• 2011: The LCEC developed the First National Energy Efficiency Action Plan (NEEAP) 2011-2015 which was adopted by the Ministry of Energy and Water in August 2010 and approved by the Lebanese Government in November 2011. NEEAP summarizes all national objectives, programmes and policies and includes different initiatives to achieve the target of 12% renewable energy by 2020. In this context, the MoEW in collaboration with the LCEC installed the 1st pilot project in Lebanon to produce electricity from solar energy across the 325-meters of the Beirut river: the Beirut River Solar Snake (BRSS). A second initiative was the necessity of adopting the Energy Conservation Law. A draft of the “Energy Conservation Law” was approved by the Ministry of Energy and Water and sent to the Council of Ministers.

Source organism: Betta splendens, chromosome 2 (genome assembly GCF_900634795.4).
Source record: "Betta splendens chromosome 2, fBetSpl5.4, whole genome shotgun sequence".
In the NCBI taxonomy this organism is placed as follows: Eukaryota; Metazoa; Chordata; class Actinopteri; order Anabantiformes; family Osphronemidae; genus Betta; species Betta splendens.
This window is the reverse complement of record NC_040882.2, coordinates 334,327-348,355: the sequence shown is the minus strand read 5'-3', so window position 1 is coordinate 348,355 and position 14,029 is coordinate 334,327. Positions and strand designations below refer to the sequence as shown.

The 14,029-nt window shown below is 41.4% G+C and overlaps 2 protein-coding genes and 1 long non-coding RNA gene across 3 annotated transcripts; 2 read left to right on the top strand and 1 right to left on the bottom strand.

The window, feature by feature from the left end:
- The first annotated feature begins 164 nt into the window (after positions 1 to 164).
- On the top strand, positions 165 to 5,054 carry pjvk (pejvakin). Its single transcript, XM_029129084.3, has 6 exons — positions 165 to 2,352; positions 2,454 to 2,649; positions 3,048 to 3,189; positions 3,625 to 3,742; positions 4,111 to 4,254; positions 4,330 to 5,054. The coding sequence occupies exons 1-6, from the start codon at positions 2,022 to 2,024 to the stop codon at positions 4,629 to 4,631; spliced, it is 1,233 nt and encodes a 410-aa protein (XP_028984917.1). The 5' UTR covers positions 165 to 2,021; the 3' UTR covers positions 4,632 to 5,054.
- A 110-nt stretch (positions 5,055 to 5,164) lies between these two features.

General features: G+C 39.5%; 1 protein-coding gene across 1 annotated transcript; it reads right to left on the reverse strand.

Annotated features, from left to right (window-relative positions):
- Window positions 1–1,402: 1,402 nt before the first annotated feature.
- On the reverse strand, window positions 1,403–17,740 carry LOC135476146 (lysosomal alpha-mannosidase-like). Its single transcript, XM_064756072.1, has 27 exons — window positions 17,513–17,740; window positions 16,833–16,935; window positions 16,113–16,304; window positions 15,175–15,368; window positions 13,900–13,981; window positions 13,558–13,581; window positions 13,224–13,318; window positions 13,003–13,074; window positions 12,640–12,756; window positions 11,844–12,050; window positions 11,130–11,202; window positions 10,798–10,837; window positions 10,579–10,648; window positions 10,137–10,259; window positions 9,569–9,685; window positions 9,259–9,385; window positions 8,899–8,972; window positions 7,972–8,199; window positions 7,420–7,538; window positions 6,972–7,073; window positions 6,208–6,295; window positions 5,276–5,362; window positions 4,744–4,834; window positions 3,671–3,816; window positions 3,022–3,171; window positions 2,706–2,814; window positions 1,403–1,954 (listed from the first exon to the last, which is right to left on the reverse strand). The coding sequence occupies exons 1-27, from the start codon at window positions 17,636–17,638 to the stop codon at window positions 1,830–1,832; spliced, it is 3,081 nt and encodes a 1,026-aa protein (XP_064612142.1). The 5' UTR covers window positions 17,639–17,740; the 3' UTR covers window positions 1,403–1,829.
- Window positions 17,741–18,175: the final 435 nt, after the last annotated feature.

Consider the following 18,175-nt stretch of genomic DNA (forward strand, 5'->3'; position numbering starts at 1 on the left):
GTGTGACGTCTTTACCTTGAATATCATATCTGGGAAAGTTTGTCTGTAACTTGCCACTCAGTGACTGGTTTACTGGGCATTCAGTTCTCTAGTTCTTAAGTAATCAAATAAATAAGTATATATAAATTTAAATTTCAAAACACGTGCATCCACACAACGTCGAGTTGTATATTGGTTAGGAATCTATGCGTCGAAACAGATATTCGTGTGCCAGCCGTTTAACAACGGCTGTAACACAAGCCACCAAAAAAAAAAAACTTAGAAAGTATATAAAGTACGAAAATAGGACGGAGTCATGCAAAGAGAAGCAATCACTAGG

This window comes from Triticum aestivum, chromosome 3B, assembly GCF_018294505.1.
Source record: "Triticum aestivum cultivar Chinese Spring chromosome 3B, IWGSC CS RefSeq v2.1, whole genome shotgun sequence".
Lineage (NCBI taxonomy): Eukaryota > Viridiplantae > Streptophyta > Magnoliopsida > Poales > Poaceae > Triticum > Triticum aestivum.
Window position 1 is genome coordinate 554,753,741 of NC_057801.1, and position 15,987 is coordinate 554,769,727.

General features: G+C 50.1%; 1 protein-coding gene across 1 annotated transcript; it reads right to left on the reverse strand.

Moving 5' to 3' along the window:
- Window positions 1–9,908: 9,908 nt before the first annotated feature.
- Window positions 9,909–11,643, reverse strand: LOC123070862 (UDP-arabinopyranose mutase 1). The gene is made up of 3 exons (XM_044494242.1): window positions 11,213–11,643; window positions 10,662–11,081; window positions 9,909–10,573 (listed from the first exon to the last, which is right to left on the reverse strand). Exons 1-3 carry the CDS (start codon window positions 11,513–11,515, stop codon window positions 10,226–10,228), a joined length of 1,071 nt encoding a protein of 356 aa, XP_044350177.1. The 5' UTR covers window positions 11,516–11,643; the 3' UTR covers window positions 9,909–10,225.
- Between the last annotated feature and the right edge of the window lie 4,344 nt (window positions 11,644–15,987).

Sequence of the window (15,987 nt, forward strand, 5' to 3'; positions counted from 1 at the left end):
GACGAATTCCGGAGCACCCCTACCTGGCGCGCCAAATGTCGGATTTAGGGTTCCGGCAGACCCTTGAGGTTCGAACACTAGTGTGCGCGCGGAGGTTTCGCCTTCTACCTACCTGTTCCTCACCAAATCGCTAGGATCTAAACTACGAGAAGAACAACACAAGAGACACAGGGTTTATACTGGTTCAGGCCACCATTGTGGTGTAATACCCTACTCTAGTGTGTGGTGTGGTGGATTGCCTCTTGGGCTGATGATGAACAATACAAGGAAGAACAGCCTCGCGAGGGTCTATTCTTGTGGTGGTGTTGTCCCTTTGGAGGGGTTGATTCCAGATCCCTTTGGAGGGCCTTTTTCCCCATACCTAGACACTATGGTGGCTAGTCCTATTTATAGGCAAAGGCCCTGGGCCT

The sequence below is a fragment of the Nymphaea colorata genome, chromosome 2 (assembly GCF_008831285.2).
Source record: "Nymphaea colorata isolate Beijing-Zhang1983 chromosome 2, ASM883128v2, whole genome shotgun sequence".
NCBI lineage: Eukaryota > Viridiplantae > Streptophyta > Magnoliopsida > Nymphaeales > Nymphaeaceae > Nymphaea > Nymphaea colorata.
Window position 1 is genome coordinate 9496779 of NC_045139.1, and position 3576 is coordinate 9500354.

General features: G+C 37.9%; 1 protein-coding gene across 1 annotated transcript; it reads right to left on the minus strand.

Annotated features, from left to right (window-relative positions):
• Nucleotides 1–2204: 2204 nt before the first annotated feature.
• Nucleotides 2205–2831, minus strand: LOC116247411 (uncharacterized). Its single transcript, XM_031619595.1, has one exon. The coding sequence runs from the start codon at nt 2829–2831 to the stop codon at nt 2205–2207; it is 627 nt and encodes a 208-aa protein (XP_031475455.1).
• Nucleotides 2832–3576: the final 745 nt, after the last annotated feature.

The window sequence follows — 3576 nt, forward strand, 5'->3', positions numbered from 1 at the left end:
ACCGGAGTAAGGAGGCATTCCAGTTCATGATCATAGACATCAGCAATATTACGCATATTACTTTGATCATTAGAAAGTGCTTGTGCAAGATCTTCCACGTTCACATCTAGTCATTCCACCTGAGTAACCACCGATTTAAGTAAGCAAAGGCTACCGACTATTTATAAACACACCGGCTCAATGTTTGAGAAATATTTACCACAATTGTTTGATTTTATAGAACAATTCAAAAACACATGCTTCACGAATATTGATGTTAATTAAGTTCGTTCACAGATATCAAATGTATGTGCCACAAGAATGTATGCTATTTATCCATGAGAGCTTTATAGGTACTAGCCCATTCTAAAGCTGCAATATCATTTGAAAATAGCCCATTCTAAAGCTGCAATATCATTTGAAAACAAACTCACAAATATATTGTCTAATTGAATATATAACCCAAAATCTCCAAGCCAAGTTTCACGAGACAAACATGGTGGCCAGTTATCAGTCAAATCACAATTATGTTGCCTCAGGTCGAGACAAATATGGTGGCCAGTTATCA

• 2014: The LCEC supported the design and implementation of the National Strategy for Efficient and Economic Public Street Lighting in Lebanon with the objective to provide the Lebanese streets with a safe and energy efficient lighting with intelligent control and maintenance procedure. In this respect, the Lebanese Government dedicated $0.5 Million to the project to replace and install photosensors in the various street lighting systems in order to illuminate the roads when needed.
  • 2015: Lebanon endorsed the decisions of the United Nations Climate Change Conference held in Paris in 2015.
  • 2016: The LCEC developed the Second National Energy Efficiency Action Plan for the republic of Lebanon, NEEAP 2016-2020, which builds on the initiatives proposed in the first NEEAP 2011-2015. The implementation of the NEEAP 2016-2020 would need a period of 5 years, creating a huge positive market momentum.
  • 2017: The Council of Ministers approved the production of wind power through the establishment of wind farms in Lebanon to generate electricity.

 

Real Potential